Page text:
Well-settled principles govern review of summary judgments in insurance coverage disputes. See State Farm Fire & Cas. Co. v. Vaughan, 968 S.W.2d 931, 933 (Tex. 1998) (per curiam).6 To prevail on a traditional motion for summary judgment, the movant must establish there is no genuine issue of material fact so that the movant is entitled to judgment as a matter of law. TEX.R. CIV. P. 166a(c); Fort Worth Osteopathic Hosp., Inc. v. Reese, 148 S.W.3d 94, 99 (Tex.2004). To prevail on a no-evidence motion for summary judgment, the movant must establish that "after adequate time for discovery, there is no evidence of one or more essential elements of a claim or defense on which an adverse party would have the burden of proof at trial." TEX.R. CIV. P. 166a(i); Reese, 148 S.W.3d at 99. To defeat a no-evidence motion, the nonmovant must produce more than a scintilla of evidence raising a genuine issue of material fact. TEX.R. CIV. P. 166a(i); Reese, 148 S.W.3d at 99.7 When, as here, a trial court's order granting summary judgment does not specify the grounds relied upon, we must affirm summary judgment if any of the grounds are meritorious. FM Props. Operating Co. v. City of Austin, 22 S.W.3d 868, 872-73 (Tex.2000). Finally, when both parties move for summary judgment and the trial court grants one motion and denies the other, we must review both parties' summary-judgment evidence, determine all issues presented, and render the judgment that the trial court should have rendered. Id. at 872.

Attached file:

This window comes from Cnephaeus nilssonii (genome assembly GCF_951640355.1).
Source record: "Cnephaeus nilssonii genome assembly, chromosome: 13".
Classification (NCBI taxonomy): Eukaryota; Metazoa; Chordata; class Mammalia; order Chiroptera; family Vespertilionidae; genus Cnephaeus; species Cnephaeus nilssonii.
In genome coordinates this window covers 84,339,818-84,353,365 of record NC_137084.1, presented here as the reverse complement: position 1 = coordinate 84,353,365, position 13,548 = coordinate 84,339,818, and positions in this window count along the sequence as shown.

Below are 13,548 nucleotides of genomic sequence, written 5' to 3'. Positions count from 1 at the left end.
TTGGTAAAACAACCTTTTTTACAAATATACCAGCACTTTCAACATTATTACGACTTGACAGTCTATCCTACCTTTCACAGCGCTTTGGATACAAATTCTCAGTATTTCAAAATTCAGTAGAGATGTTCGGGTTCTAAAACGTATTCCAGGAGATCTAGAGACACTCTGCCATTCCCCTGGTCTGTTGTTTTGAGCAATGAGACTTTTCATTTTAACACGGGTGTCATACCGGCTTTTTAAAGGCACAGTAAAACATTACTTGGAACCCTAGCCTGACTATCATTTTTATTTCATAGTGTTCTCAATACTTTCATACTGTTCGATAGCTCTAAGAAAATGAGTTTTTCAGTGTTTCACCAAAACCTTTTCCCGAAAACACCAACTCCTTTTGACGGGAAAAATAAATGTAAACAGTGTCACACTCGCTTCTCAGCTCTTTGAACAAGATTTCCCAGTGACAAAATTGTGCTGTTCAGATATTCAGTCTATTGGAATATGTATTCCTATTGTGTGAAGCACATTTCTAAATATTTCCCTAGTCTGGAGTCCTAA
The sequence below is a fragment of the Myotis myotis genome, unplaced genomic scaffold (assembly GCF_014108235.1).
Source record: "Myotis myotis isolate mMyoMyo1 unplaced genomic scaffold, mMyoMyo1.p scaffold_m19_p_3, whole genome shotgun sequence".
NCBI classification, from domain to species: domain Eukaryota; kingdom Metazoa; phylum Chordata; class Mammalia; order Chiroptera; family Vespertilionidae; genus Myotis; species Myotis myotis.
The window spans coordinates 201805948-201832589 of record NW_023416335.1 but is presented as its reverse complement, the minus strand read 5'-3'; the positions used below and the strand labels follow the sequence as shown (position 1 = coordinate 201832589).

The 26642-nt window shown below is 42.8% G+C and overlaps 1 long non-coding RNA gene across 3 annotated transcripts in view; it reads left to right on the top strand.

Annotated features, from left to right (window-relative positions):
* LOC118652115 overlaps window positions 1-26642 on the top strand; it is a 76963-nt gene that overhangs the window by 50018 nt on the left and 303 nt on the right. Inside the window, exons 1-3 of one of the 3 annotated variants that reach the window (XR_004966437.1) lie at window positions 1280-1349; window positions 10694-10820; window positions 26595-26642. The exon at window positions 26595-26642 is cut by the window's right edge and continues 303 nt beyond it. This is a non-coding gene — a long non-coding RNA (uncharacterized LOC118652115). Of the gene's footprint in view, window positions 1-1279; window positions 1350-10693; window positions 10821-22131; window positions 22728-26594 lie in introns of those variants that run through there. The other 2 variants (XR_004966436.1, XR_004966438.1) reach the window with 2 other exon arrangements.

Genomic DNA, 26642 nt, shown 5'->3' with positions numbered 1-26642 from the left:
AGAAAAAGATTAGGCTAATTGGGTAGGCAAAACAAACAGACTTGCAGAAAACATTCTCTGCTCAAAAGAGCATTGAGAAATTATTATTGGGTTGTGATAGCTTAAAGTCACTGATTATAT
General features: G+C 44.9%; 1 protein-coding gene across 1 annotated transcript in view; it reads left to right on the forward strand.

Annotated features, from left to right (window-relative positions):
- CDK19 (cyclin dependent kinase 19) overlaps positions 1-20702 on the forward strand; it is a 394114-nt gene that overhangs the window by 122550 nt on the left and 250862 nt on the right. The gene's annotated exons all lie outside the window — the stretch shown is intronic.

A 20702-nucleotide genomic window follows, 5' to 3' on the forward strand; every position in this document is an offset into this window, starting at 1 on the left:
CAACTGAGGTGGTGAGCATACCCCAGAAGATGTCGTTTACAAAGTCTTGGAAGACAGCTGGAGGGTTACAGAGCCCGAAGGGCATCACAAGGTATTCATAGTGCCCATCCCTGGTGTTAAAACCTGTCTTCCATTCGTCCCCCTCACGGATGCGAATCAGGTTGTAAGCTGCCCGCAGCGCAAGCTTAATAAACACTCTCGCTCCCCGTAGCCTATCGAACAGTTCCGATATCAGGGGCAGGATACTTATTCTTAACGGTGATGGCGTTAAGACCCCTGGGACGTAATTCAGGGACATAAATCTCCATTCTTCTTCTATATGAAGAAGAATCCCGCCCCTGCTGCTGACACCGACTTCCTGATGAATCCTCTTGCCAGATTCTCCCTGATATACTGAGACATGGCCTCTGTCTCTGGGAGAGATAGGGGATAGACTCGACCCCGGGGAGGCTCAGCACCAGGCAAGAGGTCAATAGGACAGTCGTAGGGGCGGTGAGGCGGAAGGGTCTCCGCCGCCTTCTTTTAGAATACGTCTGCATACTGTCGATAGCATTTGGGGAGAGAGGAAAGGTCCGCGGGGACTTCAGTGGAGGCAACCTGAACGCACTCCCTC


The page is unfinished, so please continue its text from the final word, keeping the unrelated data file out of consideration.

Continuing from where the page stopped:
Lennar filed one motion for summary judgment as to all the carriers. However, each of the six carriers filed its own motion for summary judgment and response to Lennar's motion for summary judgment. Therefore, in effect, we have six separate cross-motions for summary judgment to review on the coverage issues. However, the dispute with respect to each cross-motion follows a typical framework for insurance coverage litigation.